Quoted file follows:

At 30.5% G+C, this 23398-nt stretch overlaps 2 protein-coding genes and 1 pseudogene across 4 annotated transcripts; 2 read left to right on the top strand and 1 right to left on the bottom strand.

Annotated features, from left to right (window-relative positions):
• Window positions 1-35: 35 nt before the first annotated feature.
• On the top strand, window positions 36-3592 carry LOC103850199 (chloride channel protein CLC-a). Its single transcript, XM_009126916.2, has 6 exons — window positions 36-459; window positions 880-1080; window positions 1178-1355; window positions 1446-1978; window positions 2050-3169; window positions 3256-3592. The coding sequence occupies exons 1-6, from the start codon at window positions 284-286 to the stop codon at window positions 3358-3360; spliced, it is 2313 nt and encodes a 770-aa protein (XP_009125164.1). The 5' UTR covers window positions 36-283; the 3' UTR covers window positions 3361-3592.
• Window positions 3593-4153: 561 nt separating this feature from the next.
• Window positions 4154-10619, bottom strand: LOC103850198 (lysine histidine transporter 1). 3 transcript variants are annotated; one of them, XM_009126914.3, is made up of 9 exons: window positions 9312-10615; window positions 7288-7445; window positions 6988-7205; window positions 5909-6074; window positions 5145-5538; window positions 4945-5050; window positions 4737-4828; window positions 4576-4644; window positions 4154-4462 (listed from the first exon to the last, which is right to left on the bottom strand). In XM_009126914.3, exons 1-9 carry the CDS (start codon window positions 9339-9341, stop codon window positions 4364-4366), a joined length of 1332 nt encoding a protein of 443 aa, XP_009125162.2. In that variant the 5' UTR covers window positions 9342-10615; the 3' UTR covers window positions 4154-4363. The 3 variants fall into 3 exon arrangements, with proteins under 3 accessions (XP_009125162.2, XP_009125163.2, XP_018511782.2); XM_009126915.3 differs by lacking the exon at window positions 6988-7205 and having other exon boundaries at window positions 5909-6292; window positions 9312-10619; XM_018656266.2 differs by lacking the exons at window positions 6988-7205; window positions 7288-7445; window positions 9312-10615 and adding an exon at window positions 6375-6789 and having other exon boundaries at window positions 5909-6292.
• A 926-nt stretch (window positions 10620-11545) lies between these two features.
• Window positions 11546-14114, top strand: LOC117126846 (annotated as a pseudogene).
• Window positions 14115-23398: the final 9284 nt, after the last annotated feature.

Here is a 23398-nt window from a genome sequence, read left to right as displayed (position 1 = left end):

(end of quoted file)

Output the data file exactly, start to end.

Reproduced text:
At 30.5% G+C, this 23398-nt stretch overlaps 2 protein-coding genes and 1 pseudogene across 4 annotated transcripts; 2 read left to right on the top strand and 1 right to left on the bottom strand.

Annotated features, from left to right (window-relative positions):
• Window positions 1-35: 35 nt before the first annotated feature.
• On the top strand, window positions 36-3592 carry LOC103850199 (chloride channel protein CLC-a). Its single transcript, XM_009126916.2, has 6 exons — window positions 36-459; window positions 880-1080; window positions 1178-1355; window positions 1446-1978; window positions 2050-3169; window positions 3256-3592. The coding sequence occupies exons 1-6, from the start codon at window positions 284-286 to the stop codon at window positions 3358-3360; spliced, it is 2313 nt and encodes a 770-aa protein (XP_009125164.1). The 5' UTR covers window positions 36-283; the 3' UTR covers window positions 3361-3592.
• Window positions 3593-4153: 561 nt separating this feature from the next.
• Window positions 4154-10619, bottom strand: LOC103850198 (lysine histidine transporter 1). 3 transcript variants are annotated; one of them, XM_009126914.3, is made up of 9 exons: window positions 9312-10615; window positions 7288-7445; window positions 6988-7205; window positions 5909-6074; window positions 5145-5538; window positions 4945-5050; window positions 4737-4828; window positions 4576-4644; window positions 4154-4462 (listed from the first exon to the last, which is right to left on the bottom strand). In XM_009126914.3, exons 1-9 carry the CDS (start codon window positions 9339-9341, stop codon window positions 4364-4366), a joined length of 1332 nt encoding a protein of 443 aa, XP_009125162.2. In that variant the 5' UTR covers window positions 9342-10615; the 3' UTR covers window positions 4154-4363. The 3 variants fall into 3 exon arrangements, with proteins under 3 accessions (XP_009125162.2, XP_009125163.2, XP_018511782.2); XM_009126915.3 differs by lacking the exon at window positions 6988-7205 and having other exon boundaries at window positions 5909-6292; window positions 9312-10619; XM_018656266.2 differs by lacking the exons at window positions 6988-7205; window positions 7288-7445; window positions 9312-10615 and adding an exon at window positions 6375-6789 and having other exon boundaries at window positions 5909-6292.
• A 926-nt stretch (window positions 10620-11545) lies between these two features.
• Window positions 11546-14114, top strand: LOC117126846 (annotated as a pseudogene).
• Window positions 14115-23398: the final 9284 nt, after the last annotated feature.

Here is a 23398-nt window from a genome sequence, read left to right as displayed (position 1 = left end):